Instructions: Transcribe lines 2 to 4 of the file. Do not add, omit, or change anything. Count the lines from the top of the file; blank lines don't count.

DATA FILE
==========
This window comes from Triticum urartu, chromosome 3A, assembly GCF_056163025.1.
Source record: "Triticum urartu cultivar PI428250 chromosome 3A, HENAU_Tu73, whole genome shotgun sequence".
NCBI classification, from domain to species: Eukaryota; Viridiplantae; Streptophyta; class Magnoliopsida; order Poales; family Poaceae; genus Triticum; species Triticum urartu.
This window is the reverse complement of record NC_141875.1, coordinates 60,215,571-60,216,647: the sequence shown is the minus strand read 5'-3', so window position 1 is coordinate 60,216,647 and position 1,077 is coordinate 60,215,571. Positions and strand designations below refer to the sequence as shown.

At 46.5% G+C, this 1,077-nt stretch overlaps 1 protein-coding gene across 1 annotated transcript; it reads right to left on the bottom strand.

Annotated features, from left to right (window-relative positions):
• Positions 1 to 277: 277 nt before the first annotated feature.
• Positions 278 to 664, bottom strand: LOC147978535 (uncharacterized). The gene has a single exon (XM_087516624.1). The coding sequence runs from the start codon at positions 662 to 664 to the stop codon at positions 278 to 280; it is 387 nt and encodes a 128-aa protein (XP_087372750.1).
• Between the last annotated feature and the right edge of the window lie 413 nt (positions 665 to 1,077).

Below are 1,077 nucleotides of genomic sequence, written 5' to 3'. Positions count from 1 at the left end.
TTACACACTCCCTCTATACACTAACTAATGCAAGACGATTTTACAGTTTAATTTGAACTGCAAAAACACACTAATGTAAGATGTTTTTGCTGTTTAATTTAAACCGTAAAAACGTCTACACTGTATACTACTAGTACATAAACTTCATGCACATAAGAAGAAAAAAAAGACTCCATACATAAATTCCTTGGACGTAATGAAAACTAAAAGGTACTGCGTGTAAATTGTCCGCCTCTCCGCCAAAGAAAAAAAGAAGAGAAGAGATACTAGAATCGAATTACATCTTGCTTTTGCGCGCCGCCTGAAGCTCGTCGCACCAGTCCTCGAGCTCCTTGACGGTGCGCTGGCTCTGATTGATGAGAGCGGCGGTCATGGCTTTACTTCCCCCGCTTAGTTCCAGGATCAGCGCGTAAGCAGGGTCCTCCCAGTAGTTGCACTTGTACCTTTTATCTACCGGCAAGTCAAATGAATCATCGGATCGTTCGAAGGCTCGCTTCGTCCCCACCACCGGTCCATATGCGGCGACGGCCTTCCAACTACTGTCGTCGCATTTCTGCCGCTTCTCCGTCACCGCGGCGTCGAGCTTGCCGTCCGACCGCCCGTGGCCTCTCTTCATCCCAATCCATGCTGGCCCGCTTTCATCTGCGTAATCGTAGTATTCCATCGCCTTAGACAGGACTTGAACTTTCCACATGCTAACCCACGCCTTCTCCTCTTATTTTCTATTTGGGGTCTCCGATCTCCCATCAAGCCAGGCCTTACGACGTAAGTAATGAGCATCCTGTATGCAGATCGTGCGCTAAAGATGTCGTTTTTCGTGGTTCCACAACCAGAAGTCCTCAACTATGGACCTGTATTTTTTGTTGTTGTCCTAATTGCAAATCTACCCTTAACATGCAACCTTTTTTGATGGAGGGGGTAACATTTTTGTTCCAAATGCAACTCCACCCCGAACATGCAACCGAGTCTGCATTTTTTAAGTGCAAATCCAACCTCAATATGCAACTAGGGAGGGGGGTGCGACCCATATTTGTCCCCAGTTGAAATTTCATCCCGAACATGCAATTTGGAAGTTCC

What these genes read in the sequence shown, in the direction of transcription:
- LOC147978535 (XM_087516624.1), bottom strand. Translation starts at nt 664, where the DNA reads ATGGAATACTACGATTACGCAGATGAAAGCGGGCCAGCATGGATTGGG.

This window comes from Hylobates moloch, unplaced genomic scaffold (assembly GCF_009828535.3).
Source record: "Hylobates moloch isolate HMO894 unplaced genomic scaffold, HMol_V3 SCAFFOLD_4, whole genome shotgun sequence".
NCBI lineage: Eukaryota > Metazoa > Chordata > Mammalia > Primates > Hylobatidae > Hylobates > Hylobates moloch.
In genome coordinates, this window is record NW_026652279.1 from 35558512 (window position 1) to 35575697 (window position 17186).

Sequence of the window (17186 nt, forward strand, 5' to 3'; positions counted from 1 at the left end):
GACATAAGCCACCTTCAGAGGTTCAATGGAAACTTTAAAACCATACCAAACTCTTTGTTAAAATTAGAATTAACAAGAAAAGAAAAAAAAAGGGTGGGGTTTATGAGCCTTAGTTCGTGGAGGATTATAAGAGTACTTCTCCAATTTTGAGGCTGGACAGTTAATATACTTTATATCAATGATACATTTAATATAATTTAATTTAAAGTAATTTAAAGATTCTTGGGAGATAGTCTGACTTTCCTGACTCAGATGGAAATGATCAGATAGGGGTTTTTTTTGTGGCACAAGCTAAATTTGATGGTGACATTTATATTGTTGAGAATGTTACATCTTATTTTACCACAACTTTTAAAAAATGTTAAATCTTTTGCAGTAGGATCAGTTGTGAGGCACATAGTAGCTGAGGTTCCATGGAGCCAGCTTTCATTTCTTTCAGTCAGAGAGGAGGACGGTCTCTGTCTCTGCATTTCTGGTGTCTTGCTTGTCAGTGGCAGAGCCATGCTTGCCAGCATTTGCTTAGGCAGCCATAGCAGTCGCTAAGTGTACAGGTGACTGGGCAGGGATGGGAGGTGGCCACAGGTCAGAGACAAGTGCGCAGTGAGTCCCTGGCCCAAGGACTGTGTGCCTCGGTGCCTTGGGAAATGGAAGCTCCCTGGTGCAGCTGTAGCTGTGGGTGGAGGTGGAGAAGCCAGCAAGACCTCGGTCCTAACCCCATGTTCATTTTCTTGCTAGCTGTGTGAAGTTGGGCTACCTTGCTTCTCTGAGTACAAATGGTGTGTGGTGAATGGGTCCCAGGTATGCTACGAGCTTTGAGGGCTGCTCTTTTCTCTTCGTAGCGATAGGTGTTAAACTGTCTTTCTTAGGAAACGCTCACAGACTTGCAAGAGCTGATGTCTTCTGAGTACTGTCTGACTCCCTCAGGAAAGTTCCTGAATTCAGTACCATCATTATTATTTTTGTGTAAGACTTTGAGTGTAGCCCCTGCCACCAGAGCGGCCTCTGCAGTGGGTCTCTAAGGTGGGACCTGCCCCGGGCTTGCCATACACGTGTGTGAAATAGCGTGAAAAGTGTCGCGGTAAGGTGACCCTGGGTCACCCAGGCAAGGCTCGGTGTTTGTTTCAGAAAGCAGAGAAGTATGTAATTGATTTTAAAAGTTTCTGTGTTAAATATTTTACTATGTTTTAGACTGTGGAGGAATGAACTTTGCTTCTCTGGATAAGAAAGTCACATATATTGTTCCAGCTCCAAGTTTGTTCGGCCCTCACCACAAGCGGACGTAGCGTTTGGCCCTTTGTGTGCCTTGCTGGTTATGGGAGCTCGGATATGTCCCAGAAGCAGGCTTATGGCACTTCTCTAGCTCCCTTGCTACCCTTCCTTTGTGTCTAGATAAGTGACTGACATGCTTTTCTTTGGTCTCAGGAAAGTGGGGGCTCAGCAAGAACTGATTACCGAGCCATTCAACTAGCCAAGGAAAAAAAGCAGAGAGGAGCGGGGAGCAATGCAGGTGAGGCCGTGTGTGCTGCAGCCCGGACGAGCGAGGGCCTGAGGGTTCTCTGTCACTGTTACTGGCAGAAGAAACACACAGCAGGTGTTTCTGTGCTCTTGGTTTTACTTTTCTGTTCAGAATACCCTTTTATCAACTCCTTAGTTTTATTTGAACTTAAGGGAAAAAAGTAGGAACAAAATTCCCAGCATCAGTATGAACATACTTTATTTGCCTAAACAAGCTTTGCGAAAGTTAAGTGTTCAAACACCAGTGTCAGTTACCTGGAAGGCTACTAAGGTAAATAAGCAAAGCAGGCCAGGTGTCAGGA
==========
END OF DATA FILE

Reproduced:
Source record: "Triticum urartu cultivar PI428250 chromosome 3A, HENAU_Tu73, whole genome shotgun sequence".
NCBI classification, from domain to species: Eukaryota; Viridiplantae; Streptophyta; class Magnoliopsida; order Poales; family Poaceae; genus Triticum; species Triticum urartu.
This window is the reverse complement of record NC_141875.1, coordinates 60,215,571-60,216,647: the sequence shown is the minus strand read 5'-3', so window position 1 is coordinate 60,216,647 and position 1,077 is coordinate 60,215,571. Positions and strand designations below refer to the sequence as shown.